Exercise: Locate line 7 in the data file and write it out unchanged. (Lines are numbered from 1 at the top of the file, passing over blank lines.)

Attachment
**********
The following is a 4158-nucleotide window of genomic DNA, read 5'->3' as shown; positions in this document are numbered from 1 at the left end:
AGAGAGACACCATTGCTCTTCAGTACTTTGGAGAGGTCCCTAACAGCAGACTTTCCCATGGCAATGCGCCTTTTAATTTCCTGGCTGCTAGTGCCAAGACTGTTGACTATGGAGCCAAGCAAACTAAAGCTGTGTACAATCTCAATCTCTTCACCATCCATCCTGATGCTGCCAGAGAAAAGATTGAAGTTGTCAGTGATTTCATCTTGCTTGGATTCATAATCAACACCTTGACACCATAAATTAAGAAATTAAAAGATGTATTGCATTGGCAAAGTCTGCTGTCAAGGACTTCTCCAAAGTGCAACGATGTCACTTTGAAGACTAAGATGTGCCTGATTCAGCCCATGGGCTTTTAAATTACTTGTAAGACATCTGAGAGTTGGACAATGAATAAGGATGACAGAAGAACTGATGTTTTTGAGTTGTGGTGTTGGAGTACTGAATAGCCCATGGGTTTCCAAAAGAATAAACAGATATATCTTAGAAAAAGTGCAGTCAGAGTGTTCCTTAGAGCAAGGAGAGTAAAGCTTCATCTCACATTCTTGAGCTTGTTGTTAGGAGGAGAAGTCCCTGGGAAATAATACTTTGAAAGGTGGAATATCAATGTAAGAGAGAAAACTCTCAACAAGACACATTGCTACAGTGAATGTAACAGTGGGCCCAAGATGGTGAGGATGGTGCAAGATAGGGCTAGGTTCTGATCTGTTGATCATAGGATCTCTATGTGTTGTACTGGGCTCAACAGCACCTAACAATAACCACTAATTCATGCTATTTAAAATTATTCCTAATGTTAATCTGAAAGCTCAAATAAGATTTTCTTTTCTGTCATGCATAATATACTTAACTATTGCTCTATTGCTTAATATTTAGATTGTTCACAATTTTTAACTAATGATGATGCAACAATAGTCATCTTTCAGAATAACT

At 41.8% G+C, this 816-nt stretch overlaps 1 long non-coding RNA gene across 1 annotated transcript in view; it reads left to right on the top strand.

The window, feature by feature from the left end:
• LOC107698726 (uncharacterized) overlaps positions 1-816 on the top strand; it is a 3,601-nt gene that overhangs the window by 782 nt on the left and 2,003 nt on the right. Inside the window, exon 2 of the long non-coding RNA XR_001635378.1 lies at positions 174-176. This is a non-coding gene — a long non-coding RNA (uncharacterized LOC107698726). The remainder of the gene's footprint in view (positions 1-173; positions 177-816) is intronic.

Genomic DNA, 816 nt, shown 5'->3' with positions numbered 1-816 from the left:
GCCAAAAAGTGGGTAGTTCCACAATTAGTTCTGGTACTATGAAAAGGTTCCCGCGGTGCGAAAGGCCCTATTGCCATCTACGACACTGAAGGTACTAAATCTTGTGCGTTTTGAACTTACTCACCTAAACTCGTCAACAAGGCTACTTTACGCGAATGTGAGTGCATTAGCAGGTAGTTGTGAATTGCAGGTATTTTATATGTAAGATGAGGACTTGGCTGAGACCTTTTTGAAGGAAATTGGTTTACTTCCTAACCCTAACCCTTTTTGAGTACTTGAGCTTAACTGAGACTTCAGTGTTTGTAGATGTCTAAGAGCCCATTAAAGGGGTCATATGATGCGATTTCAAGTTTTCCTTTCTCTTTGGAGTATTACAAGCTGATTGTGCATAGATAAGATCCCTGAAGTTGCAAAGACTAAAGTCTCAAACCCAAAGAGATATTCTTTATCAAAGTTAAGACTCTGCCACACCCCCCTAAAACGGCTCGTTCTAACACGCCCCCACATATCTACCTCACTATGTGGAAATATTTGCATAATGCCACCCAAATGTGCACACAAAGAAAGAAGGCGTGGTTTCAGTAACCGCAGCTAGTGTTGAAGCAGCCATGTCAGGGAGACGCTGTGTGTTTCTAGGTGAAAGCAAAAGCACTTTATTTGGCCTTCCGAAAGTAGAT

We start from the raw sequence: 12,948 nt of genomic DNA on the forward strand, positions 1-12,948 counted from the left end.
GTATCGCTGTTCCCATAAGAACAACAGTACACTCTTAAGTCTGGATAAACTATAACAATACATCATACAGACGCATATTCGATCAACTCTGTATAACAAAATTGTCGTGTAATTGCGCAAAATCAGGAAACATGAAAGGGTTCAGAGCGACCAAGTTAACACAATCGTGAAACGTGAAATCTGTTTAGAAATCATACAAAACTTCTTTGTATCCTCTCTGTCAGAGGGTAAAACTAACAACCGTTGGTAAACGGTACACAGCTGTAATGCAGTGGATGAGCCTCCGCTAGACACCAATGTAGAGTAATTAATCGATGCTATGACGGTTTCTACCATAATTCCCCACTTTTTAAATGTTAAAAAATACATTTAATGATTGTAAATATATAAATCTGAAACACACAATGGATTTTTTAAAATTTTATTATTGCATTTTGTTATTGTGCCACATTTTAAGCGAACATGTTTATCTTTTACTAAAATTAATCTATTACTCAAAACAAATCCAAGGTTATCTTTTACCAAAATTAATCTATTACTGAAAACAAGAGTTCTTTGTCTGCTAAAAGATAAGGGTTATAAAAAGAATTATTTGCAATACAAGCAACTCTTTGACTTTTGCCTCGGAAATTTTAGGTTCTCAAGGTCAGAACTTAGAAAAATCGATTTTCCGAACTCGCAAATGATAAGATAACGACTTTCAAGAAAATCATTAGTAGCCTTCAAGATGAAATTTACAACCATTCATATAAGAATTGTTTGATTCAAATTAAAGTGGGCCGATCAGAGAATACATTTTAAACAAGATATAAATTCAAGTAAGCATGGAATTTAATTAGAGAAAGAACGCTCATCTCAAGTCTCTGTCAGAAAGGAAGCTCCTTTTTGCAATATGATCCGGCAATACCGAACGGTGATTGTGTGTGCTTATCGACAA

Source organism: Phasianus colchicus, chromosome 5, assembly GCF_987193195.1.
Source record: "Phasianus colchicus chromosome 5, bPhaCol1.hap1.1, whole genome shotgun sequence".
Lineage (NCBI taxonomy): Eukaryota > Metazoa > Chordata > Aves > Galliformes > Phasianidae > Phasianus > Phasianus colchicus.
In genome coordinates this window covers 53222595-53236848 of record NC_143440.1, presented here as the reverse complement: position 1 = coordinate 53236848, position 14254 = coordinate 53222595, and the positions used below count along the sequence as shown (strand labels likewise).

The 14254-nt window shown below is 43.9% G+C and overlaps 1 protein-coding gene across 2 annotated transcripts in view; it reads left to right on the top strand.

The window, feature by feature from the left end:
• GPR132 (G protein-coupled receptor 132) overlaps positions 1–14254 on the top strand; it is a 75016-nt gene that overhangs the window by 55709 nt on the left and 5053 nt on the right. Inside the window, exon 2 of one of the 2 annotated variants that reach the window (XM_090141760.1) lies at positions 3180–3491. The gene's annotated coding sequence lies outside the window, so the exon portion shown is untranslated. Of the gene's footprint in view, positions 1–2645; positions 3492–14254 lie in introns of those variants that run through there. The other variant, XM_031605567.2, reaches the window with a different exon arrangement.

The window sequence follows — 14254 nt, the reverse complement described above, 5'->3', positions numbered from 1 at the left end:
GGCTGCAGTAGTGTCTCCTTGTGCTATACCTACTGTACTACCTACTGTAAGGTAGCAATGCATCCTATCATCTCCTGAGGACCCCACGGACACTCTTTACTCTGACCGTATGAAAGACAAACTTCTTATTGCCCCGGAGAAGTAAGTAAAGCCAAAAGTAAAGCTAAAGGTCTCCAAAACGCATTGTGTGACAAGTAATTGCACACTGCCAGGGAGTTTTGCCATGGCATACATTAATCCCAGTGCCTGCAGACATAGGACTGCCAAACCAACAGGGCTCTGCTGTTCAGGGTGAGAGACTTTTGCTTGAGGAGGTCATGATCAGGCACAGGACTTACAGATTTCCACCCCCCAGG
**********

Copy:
GCCAAAAAGTGGGTAGTTCCACAATTAGTTCTGGTACTATGAAAAGGTTCCCGCGGTGCGAAAGGCCCTATTGCCATCTACGACACTGAAGGTACTAAATCTTGTGCGTTTTGAACTTACTCACCTAAACTCGTCAACAAGGCTACTTTACGCGAATGTGAGTGCATTAGCAGGTAGTTGTGAATTGCAGGTATTTTATATGTAAGATGAGGACTTGGCTGAGACCTTTTTGAAGGAAATTGGTTTACTTCCTAACCCTAACCCTTTTTGAGTACTTGAGCTTAACTGAGACTTCAGTGTTTGTAGATGTCTAAGAGCCCATTAAAGGGGTCATATGATGCGATTTCAAGTTTTCCTTTCTCTTTGGAGTATTACAAGCTGATTGTGCATAGATAAGATCCCTGAAGTTGCAAAGACTAAAGTCTCAAACCCAAAGAGATATTCTTTATCAAAGTTAAGACTCTGCCACACCCCCCTAAAACGGCTCGTTCTAACACGCCCCCACATATCTACCTCACTATGTGGAAATATTTGCATAATGCCACCCAAATGTGCACACAAAGAAAGAAGGCGTGGTTTCAGTAACCGCAGCTAGTGTTGAAGCAGCCATGTCAGGGAGACGCTGTGTGTTTCTAGGTGAAAGCAAAAGCACTTTATTTGGCCTTCCGAAAGTAGAT